NATO's Nuclear Weapons: The Rationale for 'No First Use'
Mendelsohn, Jack, Arms Control Today
"As NATO's primary arsenal nation, the United States should be the one to take the lead in urging a revision of NATO's nuclear posture."
The 19 nations of NATO have an opportunity to bring their outdated nuclear weapons first-use policy into alignment with the alliance's stated objectives and commitments. Although NATO has sought to de-emphasize the role of nuclear weapons following the collapse of the Soviet Union and the Warsaw Pact, it maintains its 30-year-old policy of "flexible response," which allows the alliance to be the first to introduce nuclear weapons into a conflict, including in reply to an attack with conventional weapons.
During its 50th anniversary summit in Washington in April, the alliance did agree to begin a process to review arms control and disarmament options in light of the "reduced salience" of nuclear weapons. NATO members, through the North Atlantic Council, are now working on proposals that will be considered at a NATO ministerial meeting at the end of this year. While strong U.S. resistance to even a review of NATO nuclear policy bodes ill for a move away from nuclear first use, the stage has at least been set for a new debate. By pledging not to be the first to introduce nuclear weapons into a conflict, NATO could reduce the political acceptability and military attractiveness of nuclear weapons, strengthen the nuclear non-proliferation regime, enhance the credibility of its deterrence policy and help to ease some of the tensions in the NATO-Russian relationship.
The Evolution of Doctrine
The readiness of NATO to use nuclear weapons first in a conflict has been evident from the beginning of the alliance. Article 5 of the North Atlantic Treaty, drafted in early 1949 before the Soviet Union had tested a nuclear weapon, commits the allies to come to the defense of all members in the event of an attack. This commitment was understood by both the Americans and the Europeans to be a nuclear guarantee for the alliance, which, in the late 1940s and 1950s, faced what was perceived to be a hostile Soviet Union with an overwhelming advantage in conventional forces. At that critical moment, the alliance was both obligated and prepared to consider the massive use of nuclear weapons to respond to major conventional aggression.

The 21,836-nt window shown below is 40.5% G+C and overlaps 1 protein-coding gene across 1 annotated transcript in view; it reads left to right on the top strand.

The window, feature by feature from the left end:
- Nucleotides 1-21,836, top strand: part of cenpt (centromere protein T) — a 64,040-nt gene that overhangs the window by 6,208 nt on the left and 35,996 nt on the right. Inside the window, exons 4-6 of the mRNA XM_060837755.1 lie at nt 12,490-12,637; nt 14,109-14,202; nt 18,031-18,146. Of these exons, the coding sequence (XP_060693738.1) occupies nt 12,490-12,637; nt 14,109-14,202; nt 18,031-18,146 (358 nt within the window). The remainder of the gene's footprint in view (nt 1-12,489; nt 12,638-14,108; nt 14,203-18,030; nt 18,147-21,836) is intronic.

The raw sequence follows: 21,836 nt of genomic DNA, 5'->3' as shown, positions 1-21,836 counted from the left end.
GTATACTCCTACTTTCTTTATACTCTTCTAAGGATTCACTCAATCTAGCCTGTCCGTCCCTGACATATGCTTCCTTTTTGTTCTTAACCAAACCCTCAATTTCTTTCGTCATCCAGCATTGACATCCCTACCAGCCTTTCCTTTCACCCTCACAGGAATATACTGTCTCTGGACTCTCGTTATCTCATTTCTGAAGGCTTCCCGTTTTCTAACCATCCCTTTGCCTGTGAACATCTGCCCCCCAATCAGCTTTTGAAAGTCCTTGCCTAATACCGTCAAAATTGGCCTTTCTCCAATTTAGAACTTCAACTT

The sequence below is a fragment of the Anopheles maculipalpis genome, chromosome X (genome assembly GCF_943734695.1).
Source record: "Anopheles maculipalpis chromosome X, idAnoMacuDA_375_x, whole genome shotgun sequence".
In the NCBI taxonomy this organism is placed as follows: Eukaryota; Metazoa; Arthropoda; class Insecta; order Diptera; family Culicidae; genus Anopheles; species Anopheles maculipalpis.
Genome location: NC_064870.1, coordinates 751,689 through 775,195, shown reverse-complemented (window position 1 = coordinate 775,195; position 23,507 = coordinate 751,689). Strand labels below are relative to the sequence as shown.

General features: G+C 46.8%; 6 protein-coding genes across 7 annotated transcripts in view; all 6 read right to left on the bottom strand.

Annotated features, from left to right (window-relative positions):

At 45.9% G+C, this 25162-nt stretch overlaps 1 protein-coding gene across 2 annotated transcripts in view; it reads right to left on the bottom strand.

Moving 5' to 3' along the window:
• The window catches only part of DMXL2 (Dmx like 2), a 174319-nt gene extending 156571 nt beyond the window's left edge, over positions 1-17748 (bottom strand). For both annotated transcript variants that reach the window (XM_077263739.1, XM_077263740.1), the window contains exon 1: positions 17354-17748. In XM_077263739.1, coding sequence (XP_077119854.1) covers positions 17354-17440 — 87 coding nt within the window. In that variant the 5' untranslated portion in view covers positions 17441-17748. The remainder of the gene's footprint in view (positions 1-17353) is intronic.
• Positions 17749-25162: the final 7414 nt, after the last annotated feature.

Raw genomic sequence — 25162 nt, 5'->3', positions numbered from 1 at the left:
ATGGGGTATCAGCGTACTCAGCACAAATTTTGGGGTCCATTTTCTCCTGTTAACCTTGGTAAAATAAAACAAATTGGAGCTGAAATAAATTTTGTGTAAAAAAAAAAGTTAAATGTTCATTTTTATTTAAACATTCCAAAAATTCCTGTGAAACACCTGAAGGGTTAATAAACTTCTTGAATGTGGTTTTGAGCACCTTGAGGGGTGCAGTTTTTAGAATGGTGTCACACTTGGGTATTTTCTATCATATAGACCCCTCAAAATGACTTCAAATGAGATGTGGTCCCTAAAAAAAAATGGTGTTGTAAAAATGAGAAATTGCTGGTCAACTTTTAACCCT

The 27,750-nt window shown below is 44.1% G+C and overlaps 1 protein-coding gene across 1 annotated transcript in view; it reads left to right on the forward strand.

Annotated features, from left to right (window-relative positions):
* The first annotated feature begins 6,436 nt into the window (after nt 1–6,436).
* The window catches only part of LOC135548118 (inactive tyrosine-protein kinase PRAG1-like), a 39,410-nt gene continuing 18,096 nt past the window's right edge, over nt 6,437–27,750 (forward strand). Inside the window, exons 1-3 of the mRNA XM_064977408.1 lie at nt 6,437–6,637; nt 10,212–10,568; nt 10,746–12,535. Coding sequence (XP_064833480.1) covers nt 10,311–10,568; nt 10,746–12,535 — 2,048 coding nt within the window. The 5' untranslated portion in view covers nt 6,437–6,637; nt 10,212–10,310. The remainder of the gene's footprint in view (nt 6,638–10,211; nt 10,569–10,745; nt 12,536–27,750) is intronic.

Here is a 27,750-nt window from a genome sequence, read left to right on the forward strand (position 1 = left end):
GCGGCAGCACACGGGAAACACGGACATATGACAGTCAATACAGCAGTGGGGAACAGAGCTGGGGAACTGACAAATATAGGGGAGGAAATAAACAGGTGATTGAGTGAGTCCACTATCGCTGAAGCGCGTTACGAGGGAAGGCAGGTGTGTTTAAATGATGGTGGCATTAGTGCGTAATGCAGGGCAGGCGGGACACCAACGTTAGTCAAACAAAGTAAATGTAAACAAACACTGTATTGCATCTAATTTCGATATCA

In the early 1950s, political pressure in the United States to reduce its defense budget, and allied reluctance to spend the money to build up their own militaries, further encouraged a policy of threatening to use nuclear weapons against countervalue targets (such as cities and other "soft" targets) on a large scale and early in the event of a conflict in Europe. In December 1954, NATO agreed to integrate tactical nuclear weapons into its own defensive strategy, and by the end of 1960 there were 2,500 U.S. tactical nuclear weapons deployed in Western Europe. In December 1956, NATO adopted a Military Committee document (MC-14/2) that formalized the alliance's emphasis on nuclear weapons as the key component of its defensive strategy. The credibility of this doctrine of "massive retaliation" was already strained, however, by the time of its formal adoption by NATO.
The launch of Sputnik in August 1957 dramatically demonstrated the growth of Moscow's ability to threaten the U.S. homeland and called into question U.S. willingness to respond to a conventional attack in Europe with the full strength of its nuclear arsenal. The strategic significance of this development was not lost on NATO's European members. For example, in 1958 Field Marshall Bernard Montgomery, who four years earlier had stated that NATO nuclear weapons would necessarily be used against conventional attacks, was asking whether, "in the event of minor Russian aggression with conventional forces," it was realistic to expect "the West would use its nuclear deterrent as weapons against the cities of Russia and receive in return Russian retaliation which would put the United Kingdom and the U. …